A few years ago i went to the Bristol comic convention two years on the trot. On both occasions i only decided to go the day before and thus was extremely tired and spend hundreds of pounds on train tickets and last-minute hotel bookings. Mind you the first year i went the hotel i got was actually closer to the convention than the official hotel.
Anyway, i decided to revive that tradition by deciding to go to the Birmingham International Comic Show less than 24 hours before the doors opened! Though i sensibly left out the hotel booking and just went for the Saturday… Birmingham doesn’t take the whole day to get to, after all. I also wore a black armband in tribute to Jose Maria Jorge.
In another tradition of me going to comic events i took NO pictures whilst there, so instead i’ll take a look at some of the comics i bought.
Selected bits and pieces. I actually left out another one i bought there that i have been slowly collecting for a few years called Vampire Freestyle. It’s good so read it.
Fantastic cover, whoever designed this knew what they were doing.
A strange one this, a group who were selling some superhero type comic were giving it away for free. It dates from 1998, when self publishing was still just about in the photocopying and mail-order era, and when internet-capable computers were still not quite within the reach of everyone. To reinforce this fact it actually has no email address or website on it. The authors have actually put in a postal address to send comments and feedback to!
Oh, i suppose that isn’t “strange” after all, if they didn’t have a computer! Right, then, what about the stories – those are strange!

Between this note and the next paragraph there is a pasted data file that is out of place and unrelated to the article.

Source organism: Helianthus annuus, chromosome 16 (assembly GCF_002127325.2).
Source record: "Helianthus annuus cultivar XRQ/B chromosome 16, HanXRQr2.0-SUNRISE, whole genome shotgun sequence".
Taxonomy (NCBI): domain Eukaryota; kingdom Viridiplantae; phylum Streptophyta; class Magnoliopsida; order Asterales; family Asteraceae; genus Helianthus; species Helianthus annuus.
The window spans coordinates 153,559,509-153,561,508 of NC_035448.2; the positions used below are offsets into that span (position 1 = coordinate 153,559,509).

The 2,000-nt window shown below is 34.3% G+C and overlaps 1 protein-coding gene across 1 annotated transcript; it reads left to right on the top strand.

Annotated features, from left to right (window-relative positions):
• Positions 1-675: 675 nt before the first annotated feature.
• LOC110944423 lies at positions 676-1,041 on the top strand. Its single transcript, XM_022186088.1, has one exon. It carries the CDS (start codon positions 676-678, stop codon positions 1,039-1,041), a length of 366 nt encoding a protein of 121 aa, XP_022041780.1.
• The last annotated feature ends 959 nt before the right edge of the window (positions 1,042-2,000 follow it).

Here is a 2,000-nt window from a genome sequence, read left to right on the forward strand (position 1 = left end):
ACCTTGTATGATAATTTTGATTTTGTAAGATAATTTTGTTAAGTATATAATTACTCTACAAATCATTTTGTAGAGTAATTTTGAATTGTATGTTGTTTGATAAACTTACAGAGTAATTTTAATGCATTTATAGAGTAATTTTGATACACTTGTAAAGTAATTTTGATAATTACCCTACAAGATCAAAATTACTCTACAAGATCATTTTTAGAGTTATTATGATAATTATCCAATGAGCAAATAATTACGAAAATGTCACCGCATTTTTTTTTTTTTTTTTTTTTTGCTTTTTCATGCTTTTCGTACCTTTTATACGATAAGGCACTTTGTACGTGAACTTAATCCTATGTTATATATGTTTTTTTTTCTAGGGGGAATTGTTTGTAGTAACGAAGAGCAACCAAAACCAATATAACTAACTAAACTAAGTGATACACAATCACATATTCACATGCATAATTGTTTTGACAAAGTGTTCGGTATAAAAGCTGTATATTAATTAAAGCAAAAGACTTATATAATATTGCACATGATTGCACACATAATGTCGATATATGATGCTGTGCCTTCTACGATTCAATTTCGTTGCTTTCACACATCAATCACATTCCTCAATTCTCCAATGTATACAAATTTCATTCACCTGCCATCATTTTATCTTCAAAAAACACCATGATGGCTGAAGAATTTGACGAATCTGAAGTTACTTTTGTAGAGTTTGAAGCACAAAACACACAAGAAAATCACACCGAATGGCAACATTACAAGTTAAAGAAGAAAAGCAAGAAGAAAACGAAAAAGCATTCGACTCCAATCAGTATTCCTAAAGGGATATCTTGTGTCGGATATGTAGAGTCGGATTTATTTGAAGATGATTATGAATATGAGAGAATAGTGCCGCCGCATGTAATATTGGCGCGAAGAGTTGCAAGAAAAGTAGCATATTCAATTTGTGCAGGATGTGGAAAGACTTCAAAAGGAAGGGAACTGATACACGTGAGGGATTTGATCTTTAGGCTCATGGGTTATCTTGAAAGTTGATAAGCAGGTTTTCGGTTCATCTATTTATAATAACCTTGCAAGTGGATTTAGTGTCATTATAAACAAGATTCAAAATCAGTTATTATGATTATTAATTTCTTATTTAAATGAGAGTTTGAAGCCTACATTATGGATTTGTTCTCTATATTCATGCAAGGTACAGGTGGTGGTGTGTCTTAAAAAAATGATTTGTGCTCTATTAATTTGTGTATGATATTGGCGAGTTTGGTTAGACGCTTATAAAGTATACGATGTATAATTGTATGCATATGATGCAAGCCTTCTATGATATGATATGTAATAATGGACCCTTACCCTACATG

The stories are very eerie horror tales, most of them have almost no dialogue and bizarre endings. The artwork is fantastic – very dark with acres and acres of hatching rather than solid black areas. It’s also very big and bold, this is an A4 sized comic yet has at most about 4 panels to a page.
The Comics Creators Guild is a sort of trade union of comic creators large and small (though mainly small!). They produce this book yearly. It’s not a half tabloid sized hardback like “proper” annuals, but you can’t have everything. It’s a real mashing together of disparate styles and genres within. Some familiar small press names like Space Babe 113 pop up regularly. These books are always worth buying!
I recently joined the forums of Sweatdrop Studios, a Cambridge-based comic creating group that i had somehow not had any contact with all these years (and who i ought to do an article about!). I bumped an old thread saying i was going to BICS and was anybody going – i got a reply from Yuri Kore. So i went to talk to her and bought this!
It’s an eerie horror story about a girl who believes that a monster lives in her wardrobe, and that if she doesn’t play with her dolls it will come out and get her. Her father is also dead and people blame her mother for the death. Various other characters pile on the pressure, scheming and backstabbing – all the while the monster in the wardrobe grows stronger and stronger. You can tell this won’t end well!
Fantastic artwork once again. Also the book is tightly bound so i used the very professional journalistic device of “my hand holding the page open”. Come to think of it why didn’t i scan this? It’s not like it’s going to be damaged by being put in the scanner unlike the 100 year old bound volumes i’m normally delving in to.
A familiar look? If not, why not!
A new comic with art by Keith Page – who also works for Commando and recently completed The Iron Moon, a story about the British Space Empire of 1897! I actually went to BICS to get The Iron Moon (and some sushi), but the printers hadn’t come through in time (and i had a devil of a time finding the sushi restaurant too). Instead i got this, published by Time Bomb Comics who state that they specialise in “one shot” books.
The story in this is actually a little confusing, as it uses a character called Charlotte Corday who first appeared in a webcomic that i haven’t read. So searching that out first is recommended. The story revolves around Charlotte going on a secret mission in London, whilst trying to maintain psychic contact with her superiors in France. Also her enemies are vampires. And the police are after her with some odd listening equipment. And another police deparment want to fight the vampires… phew.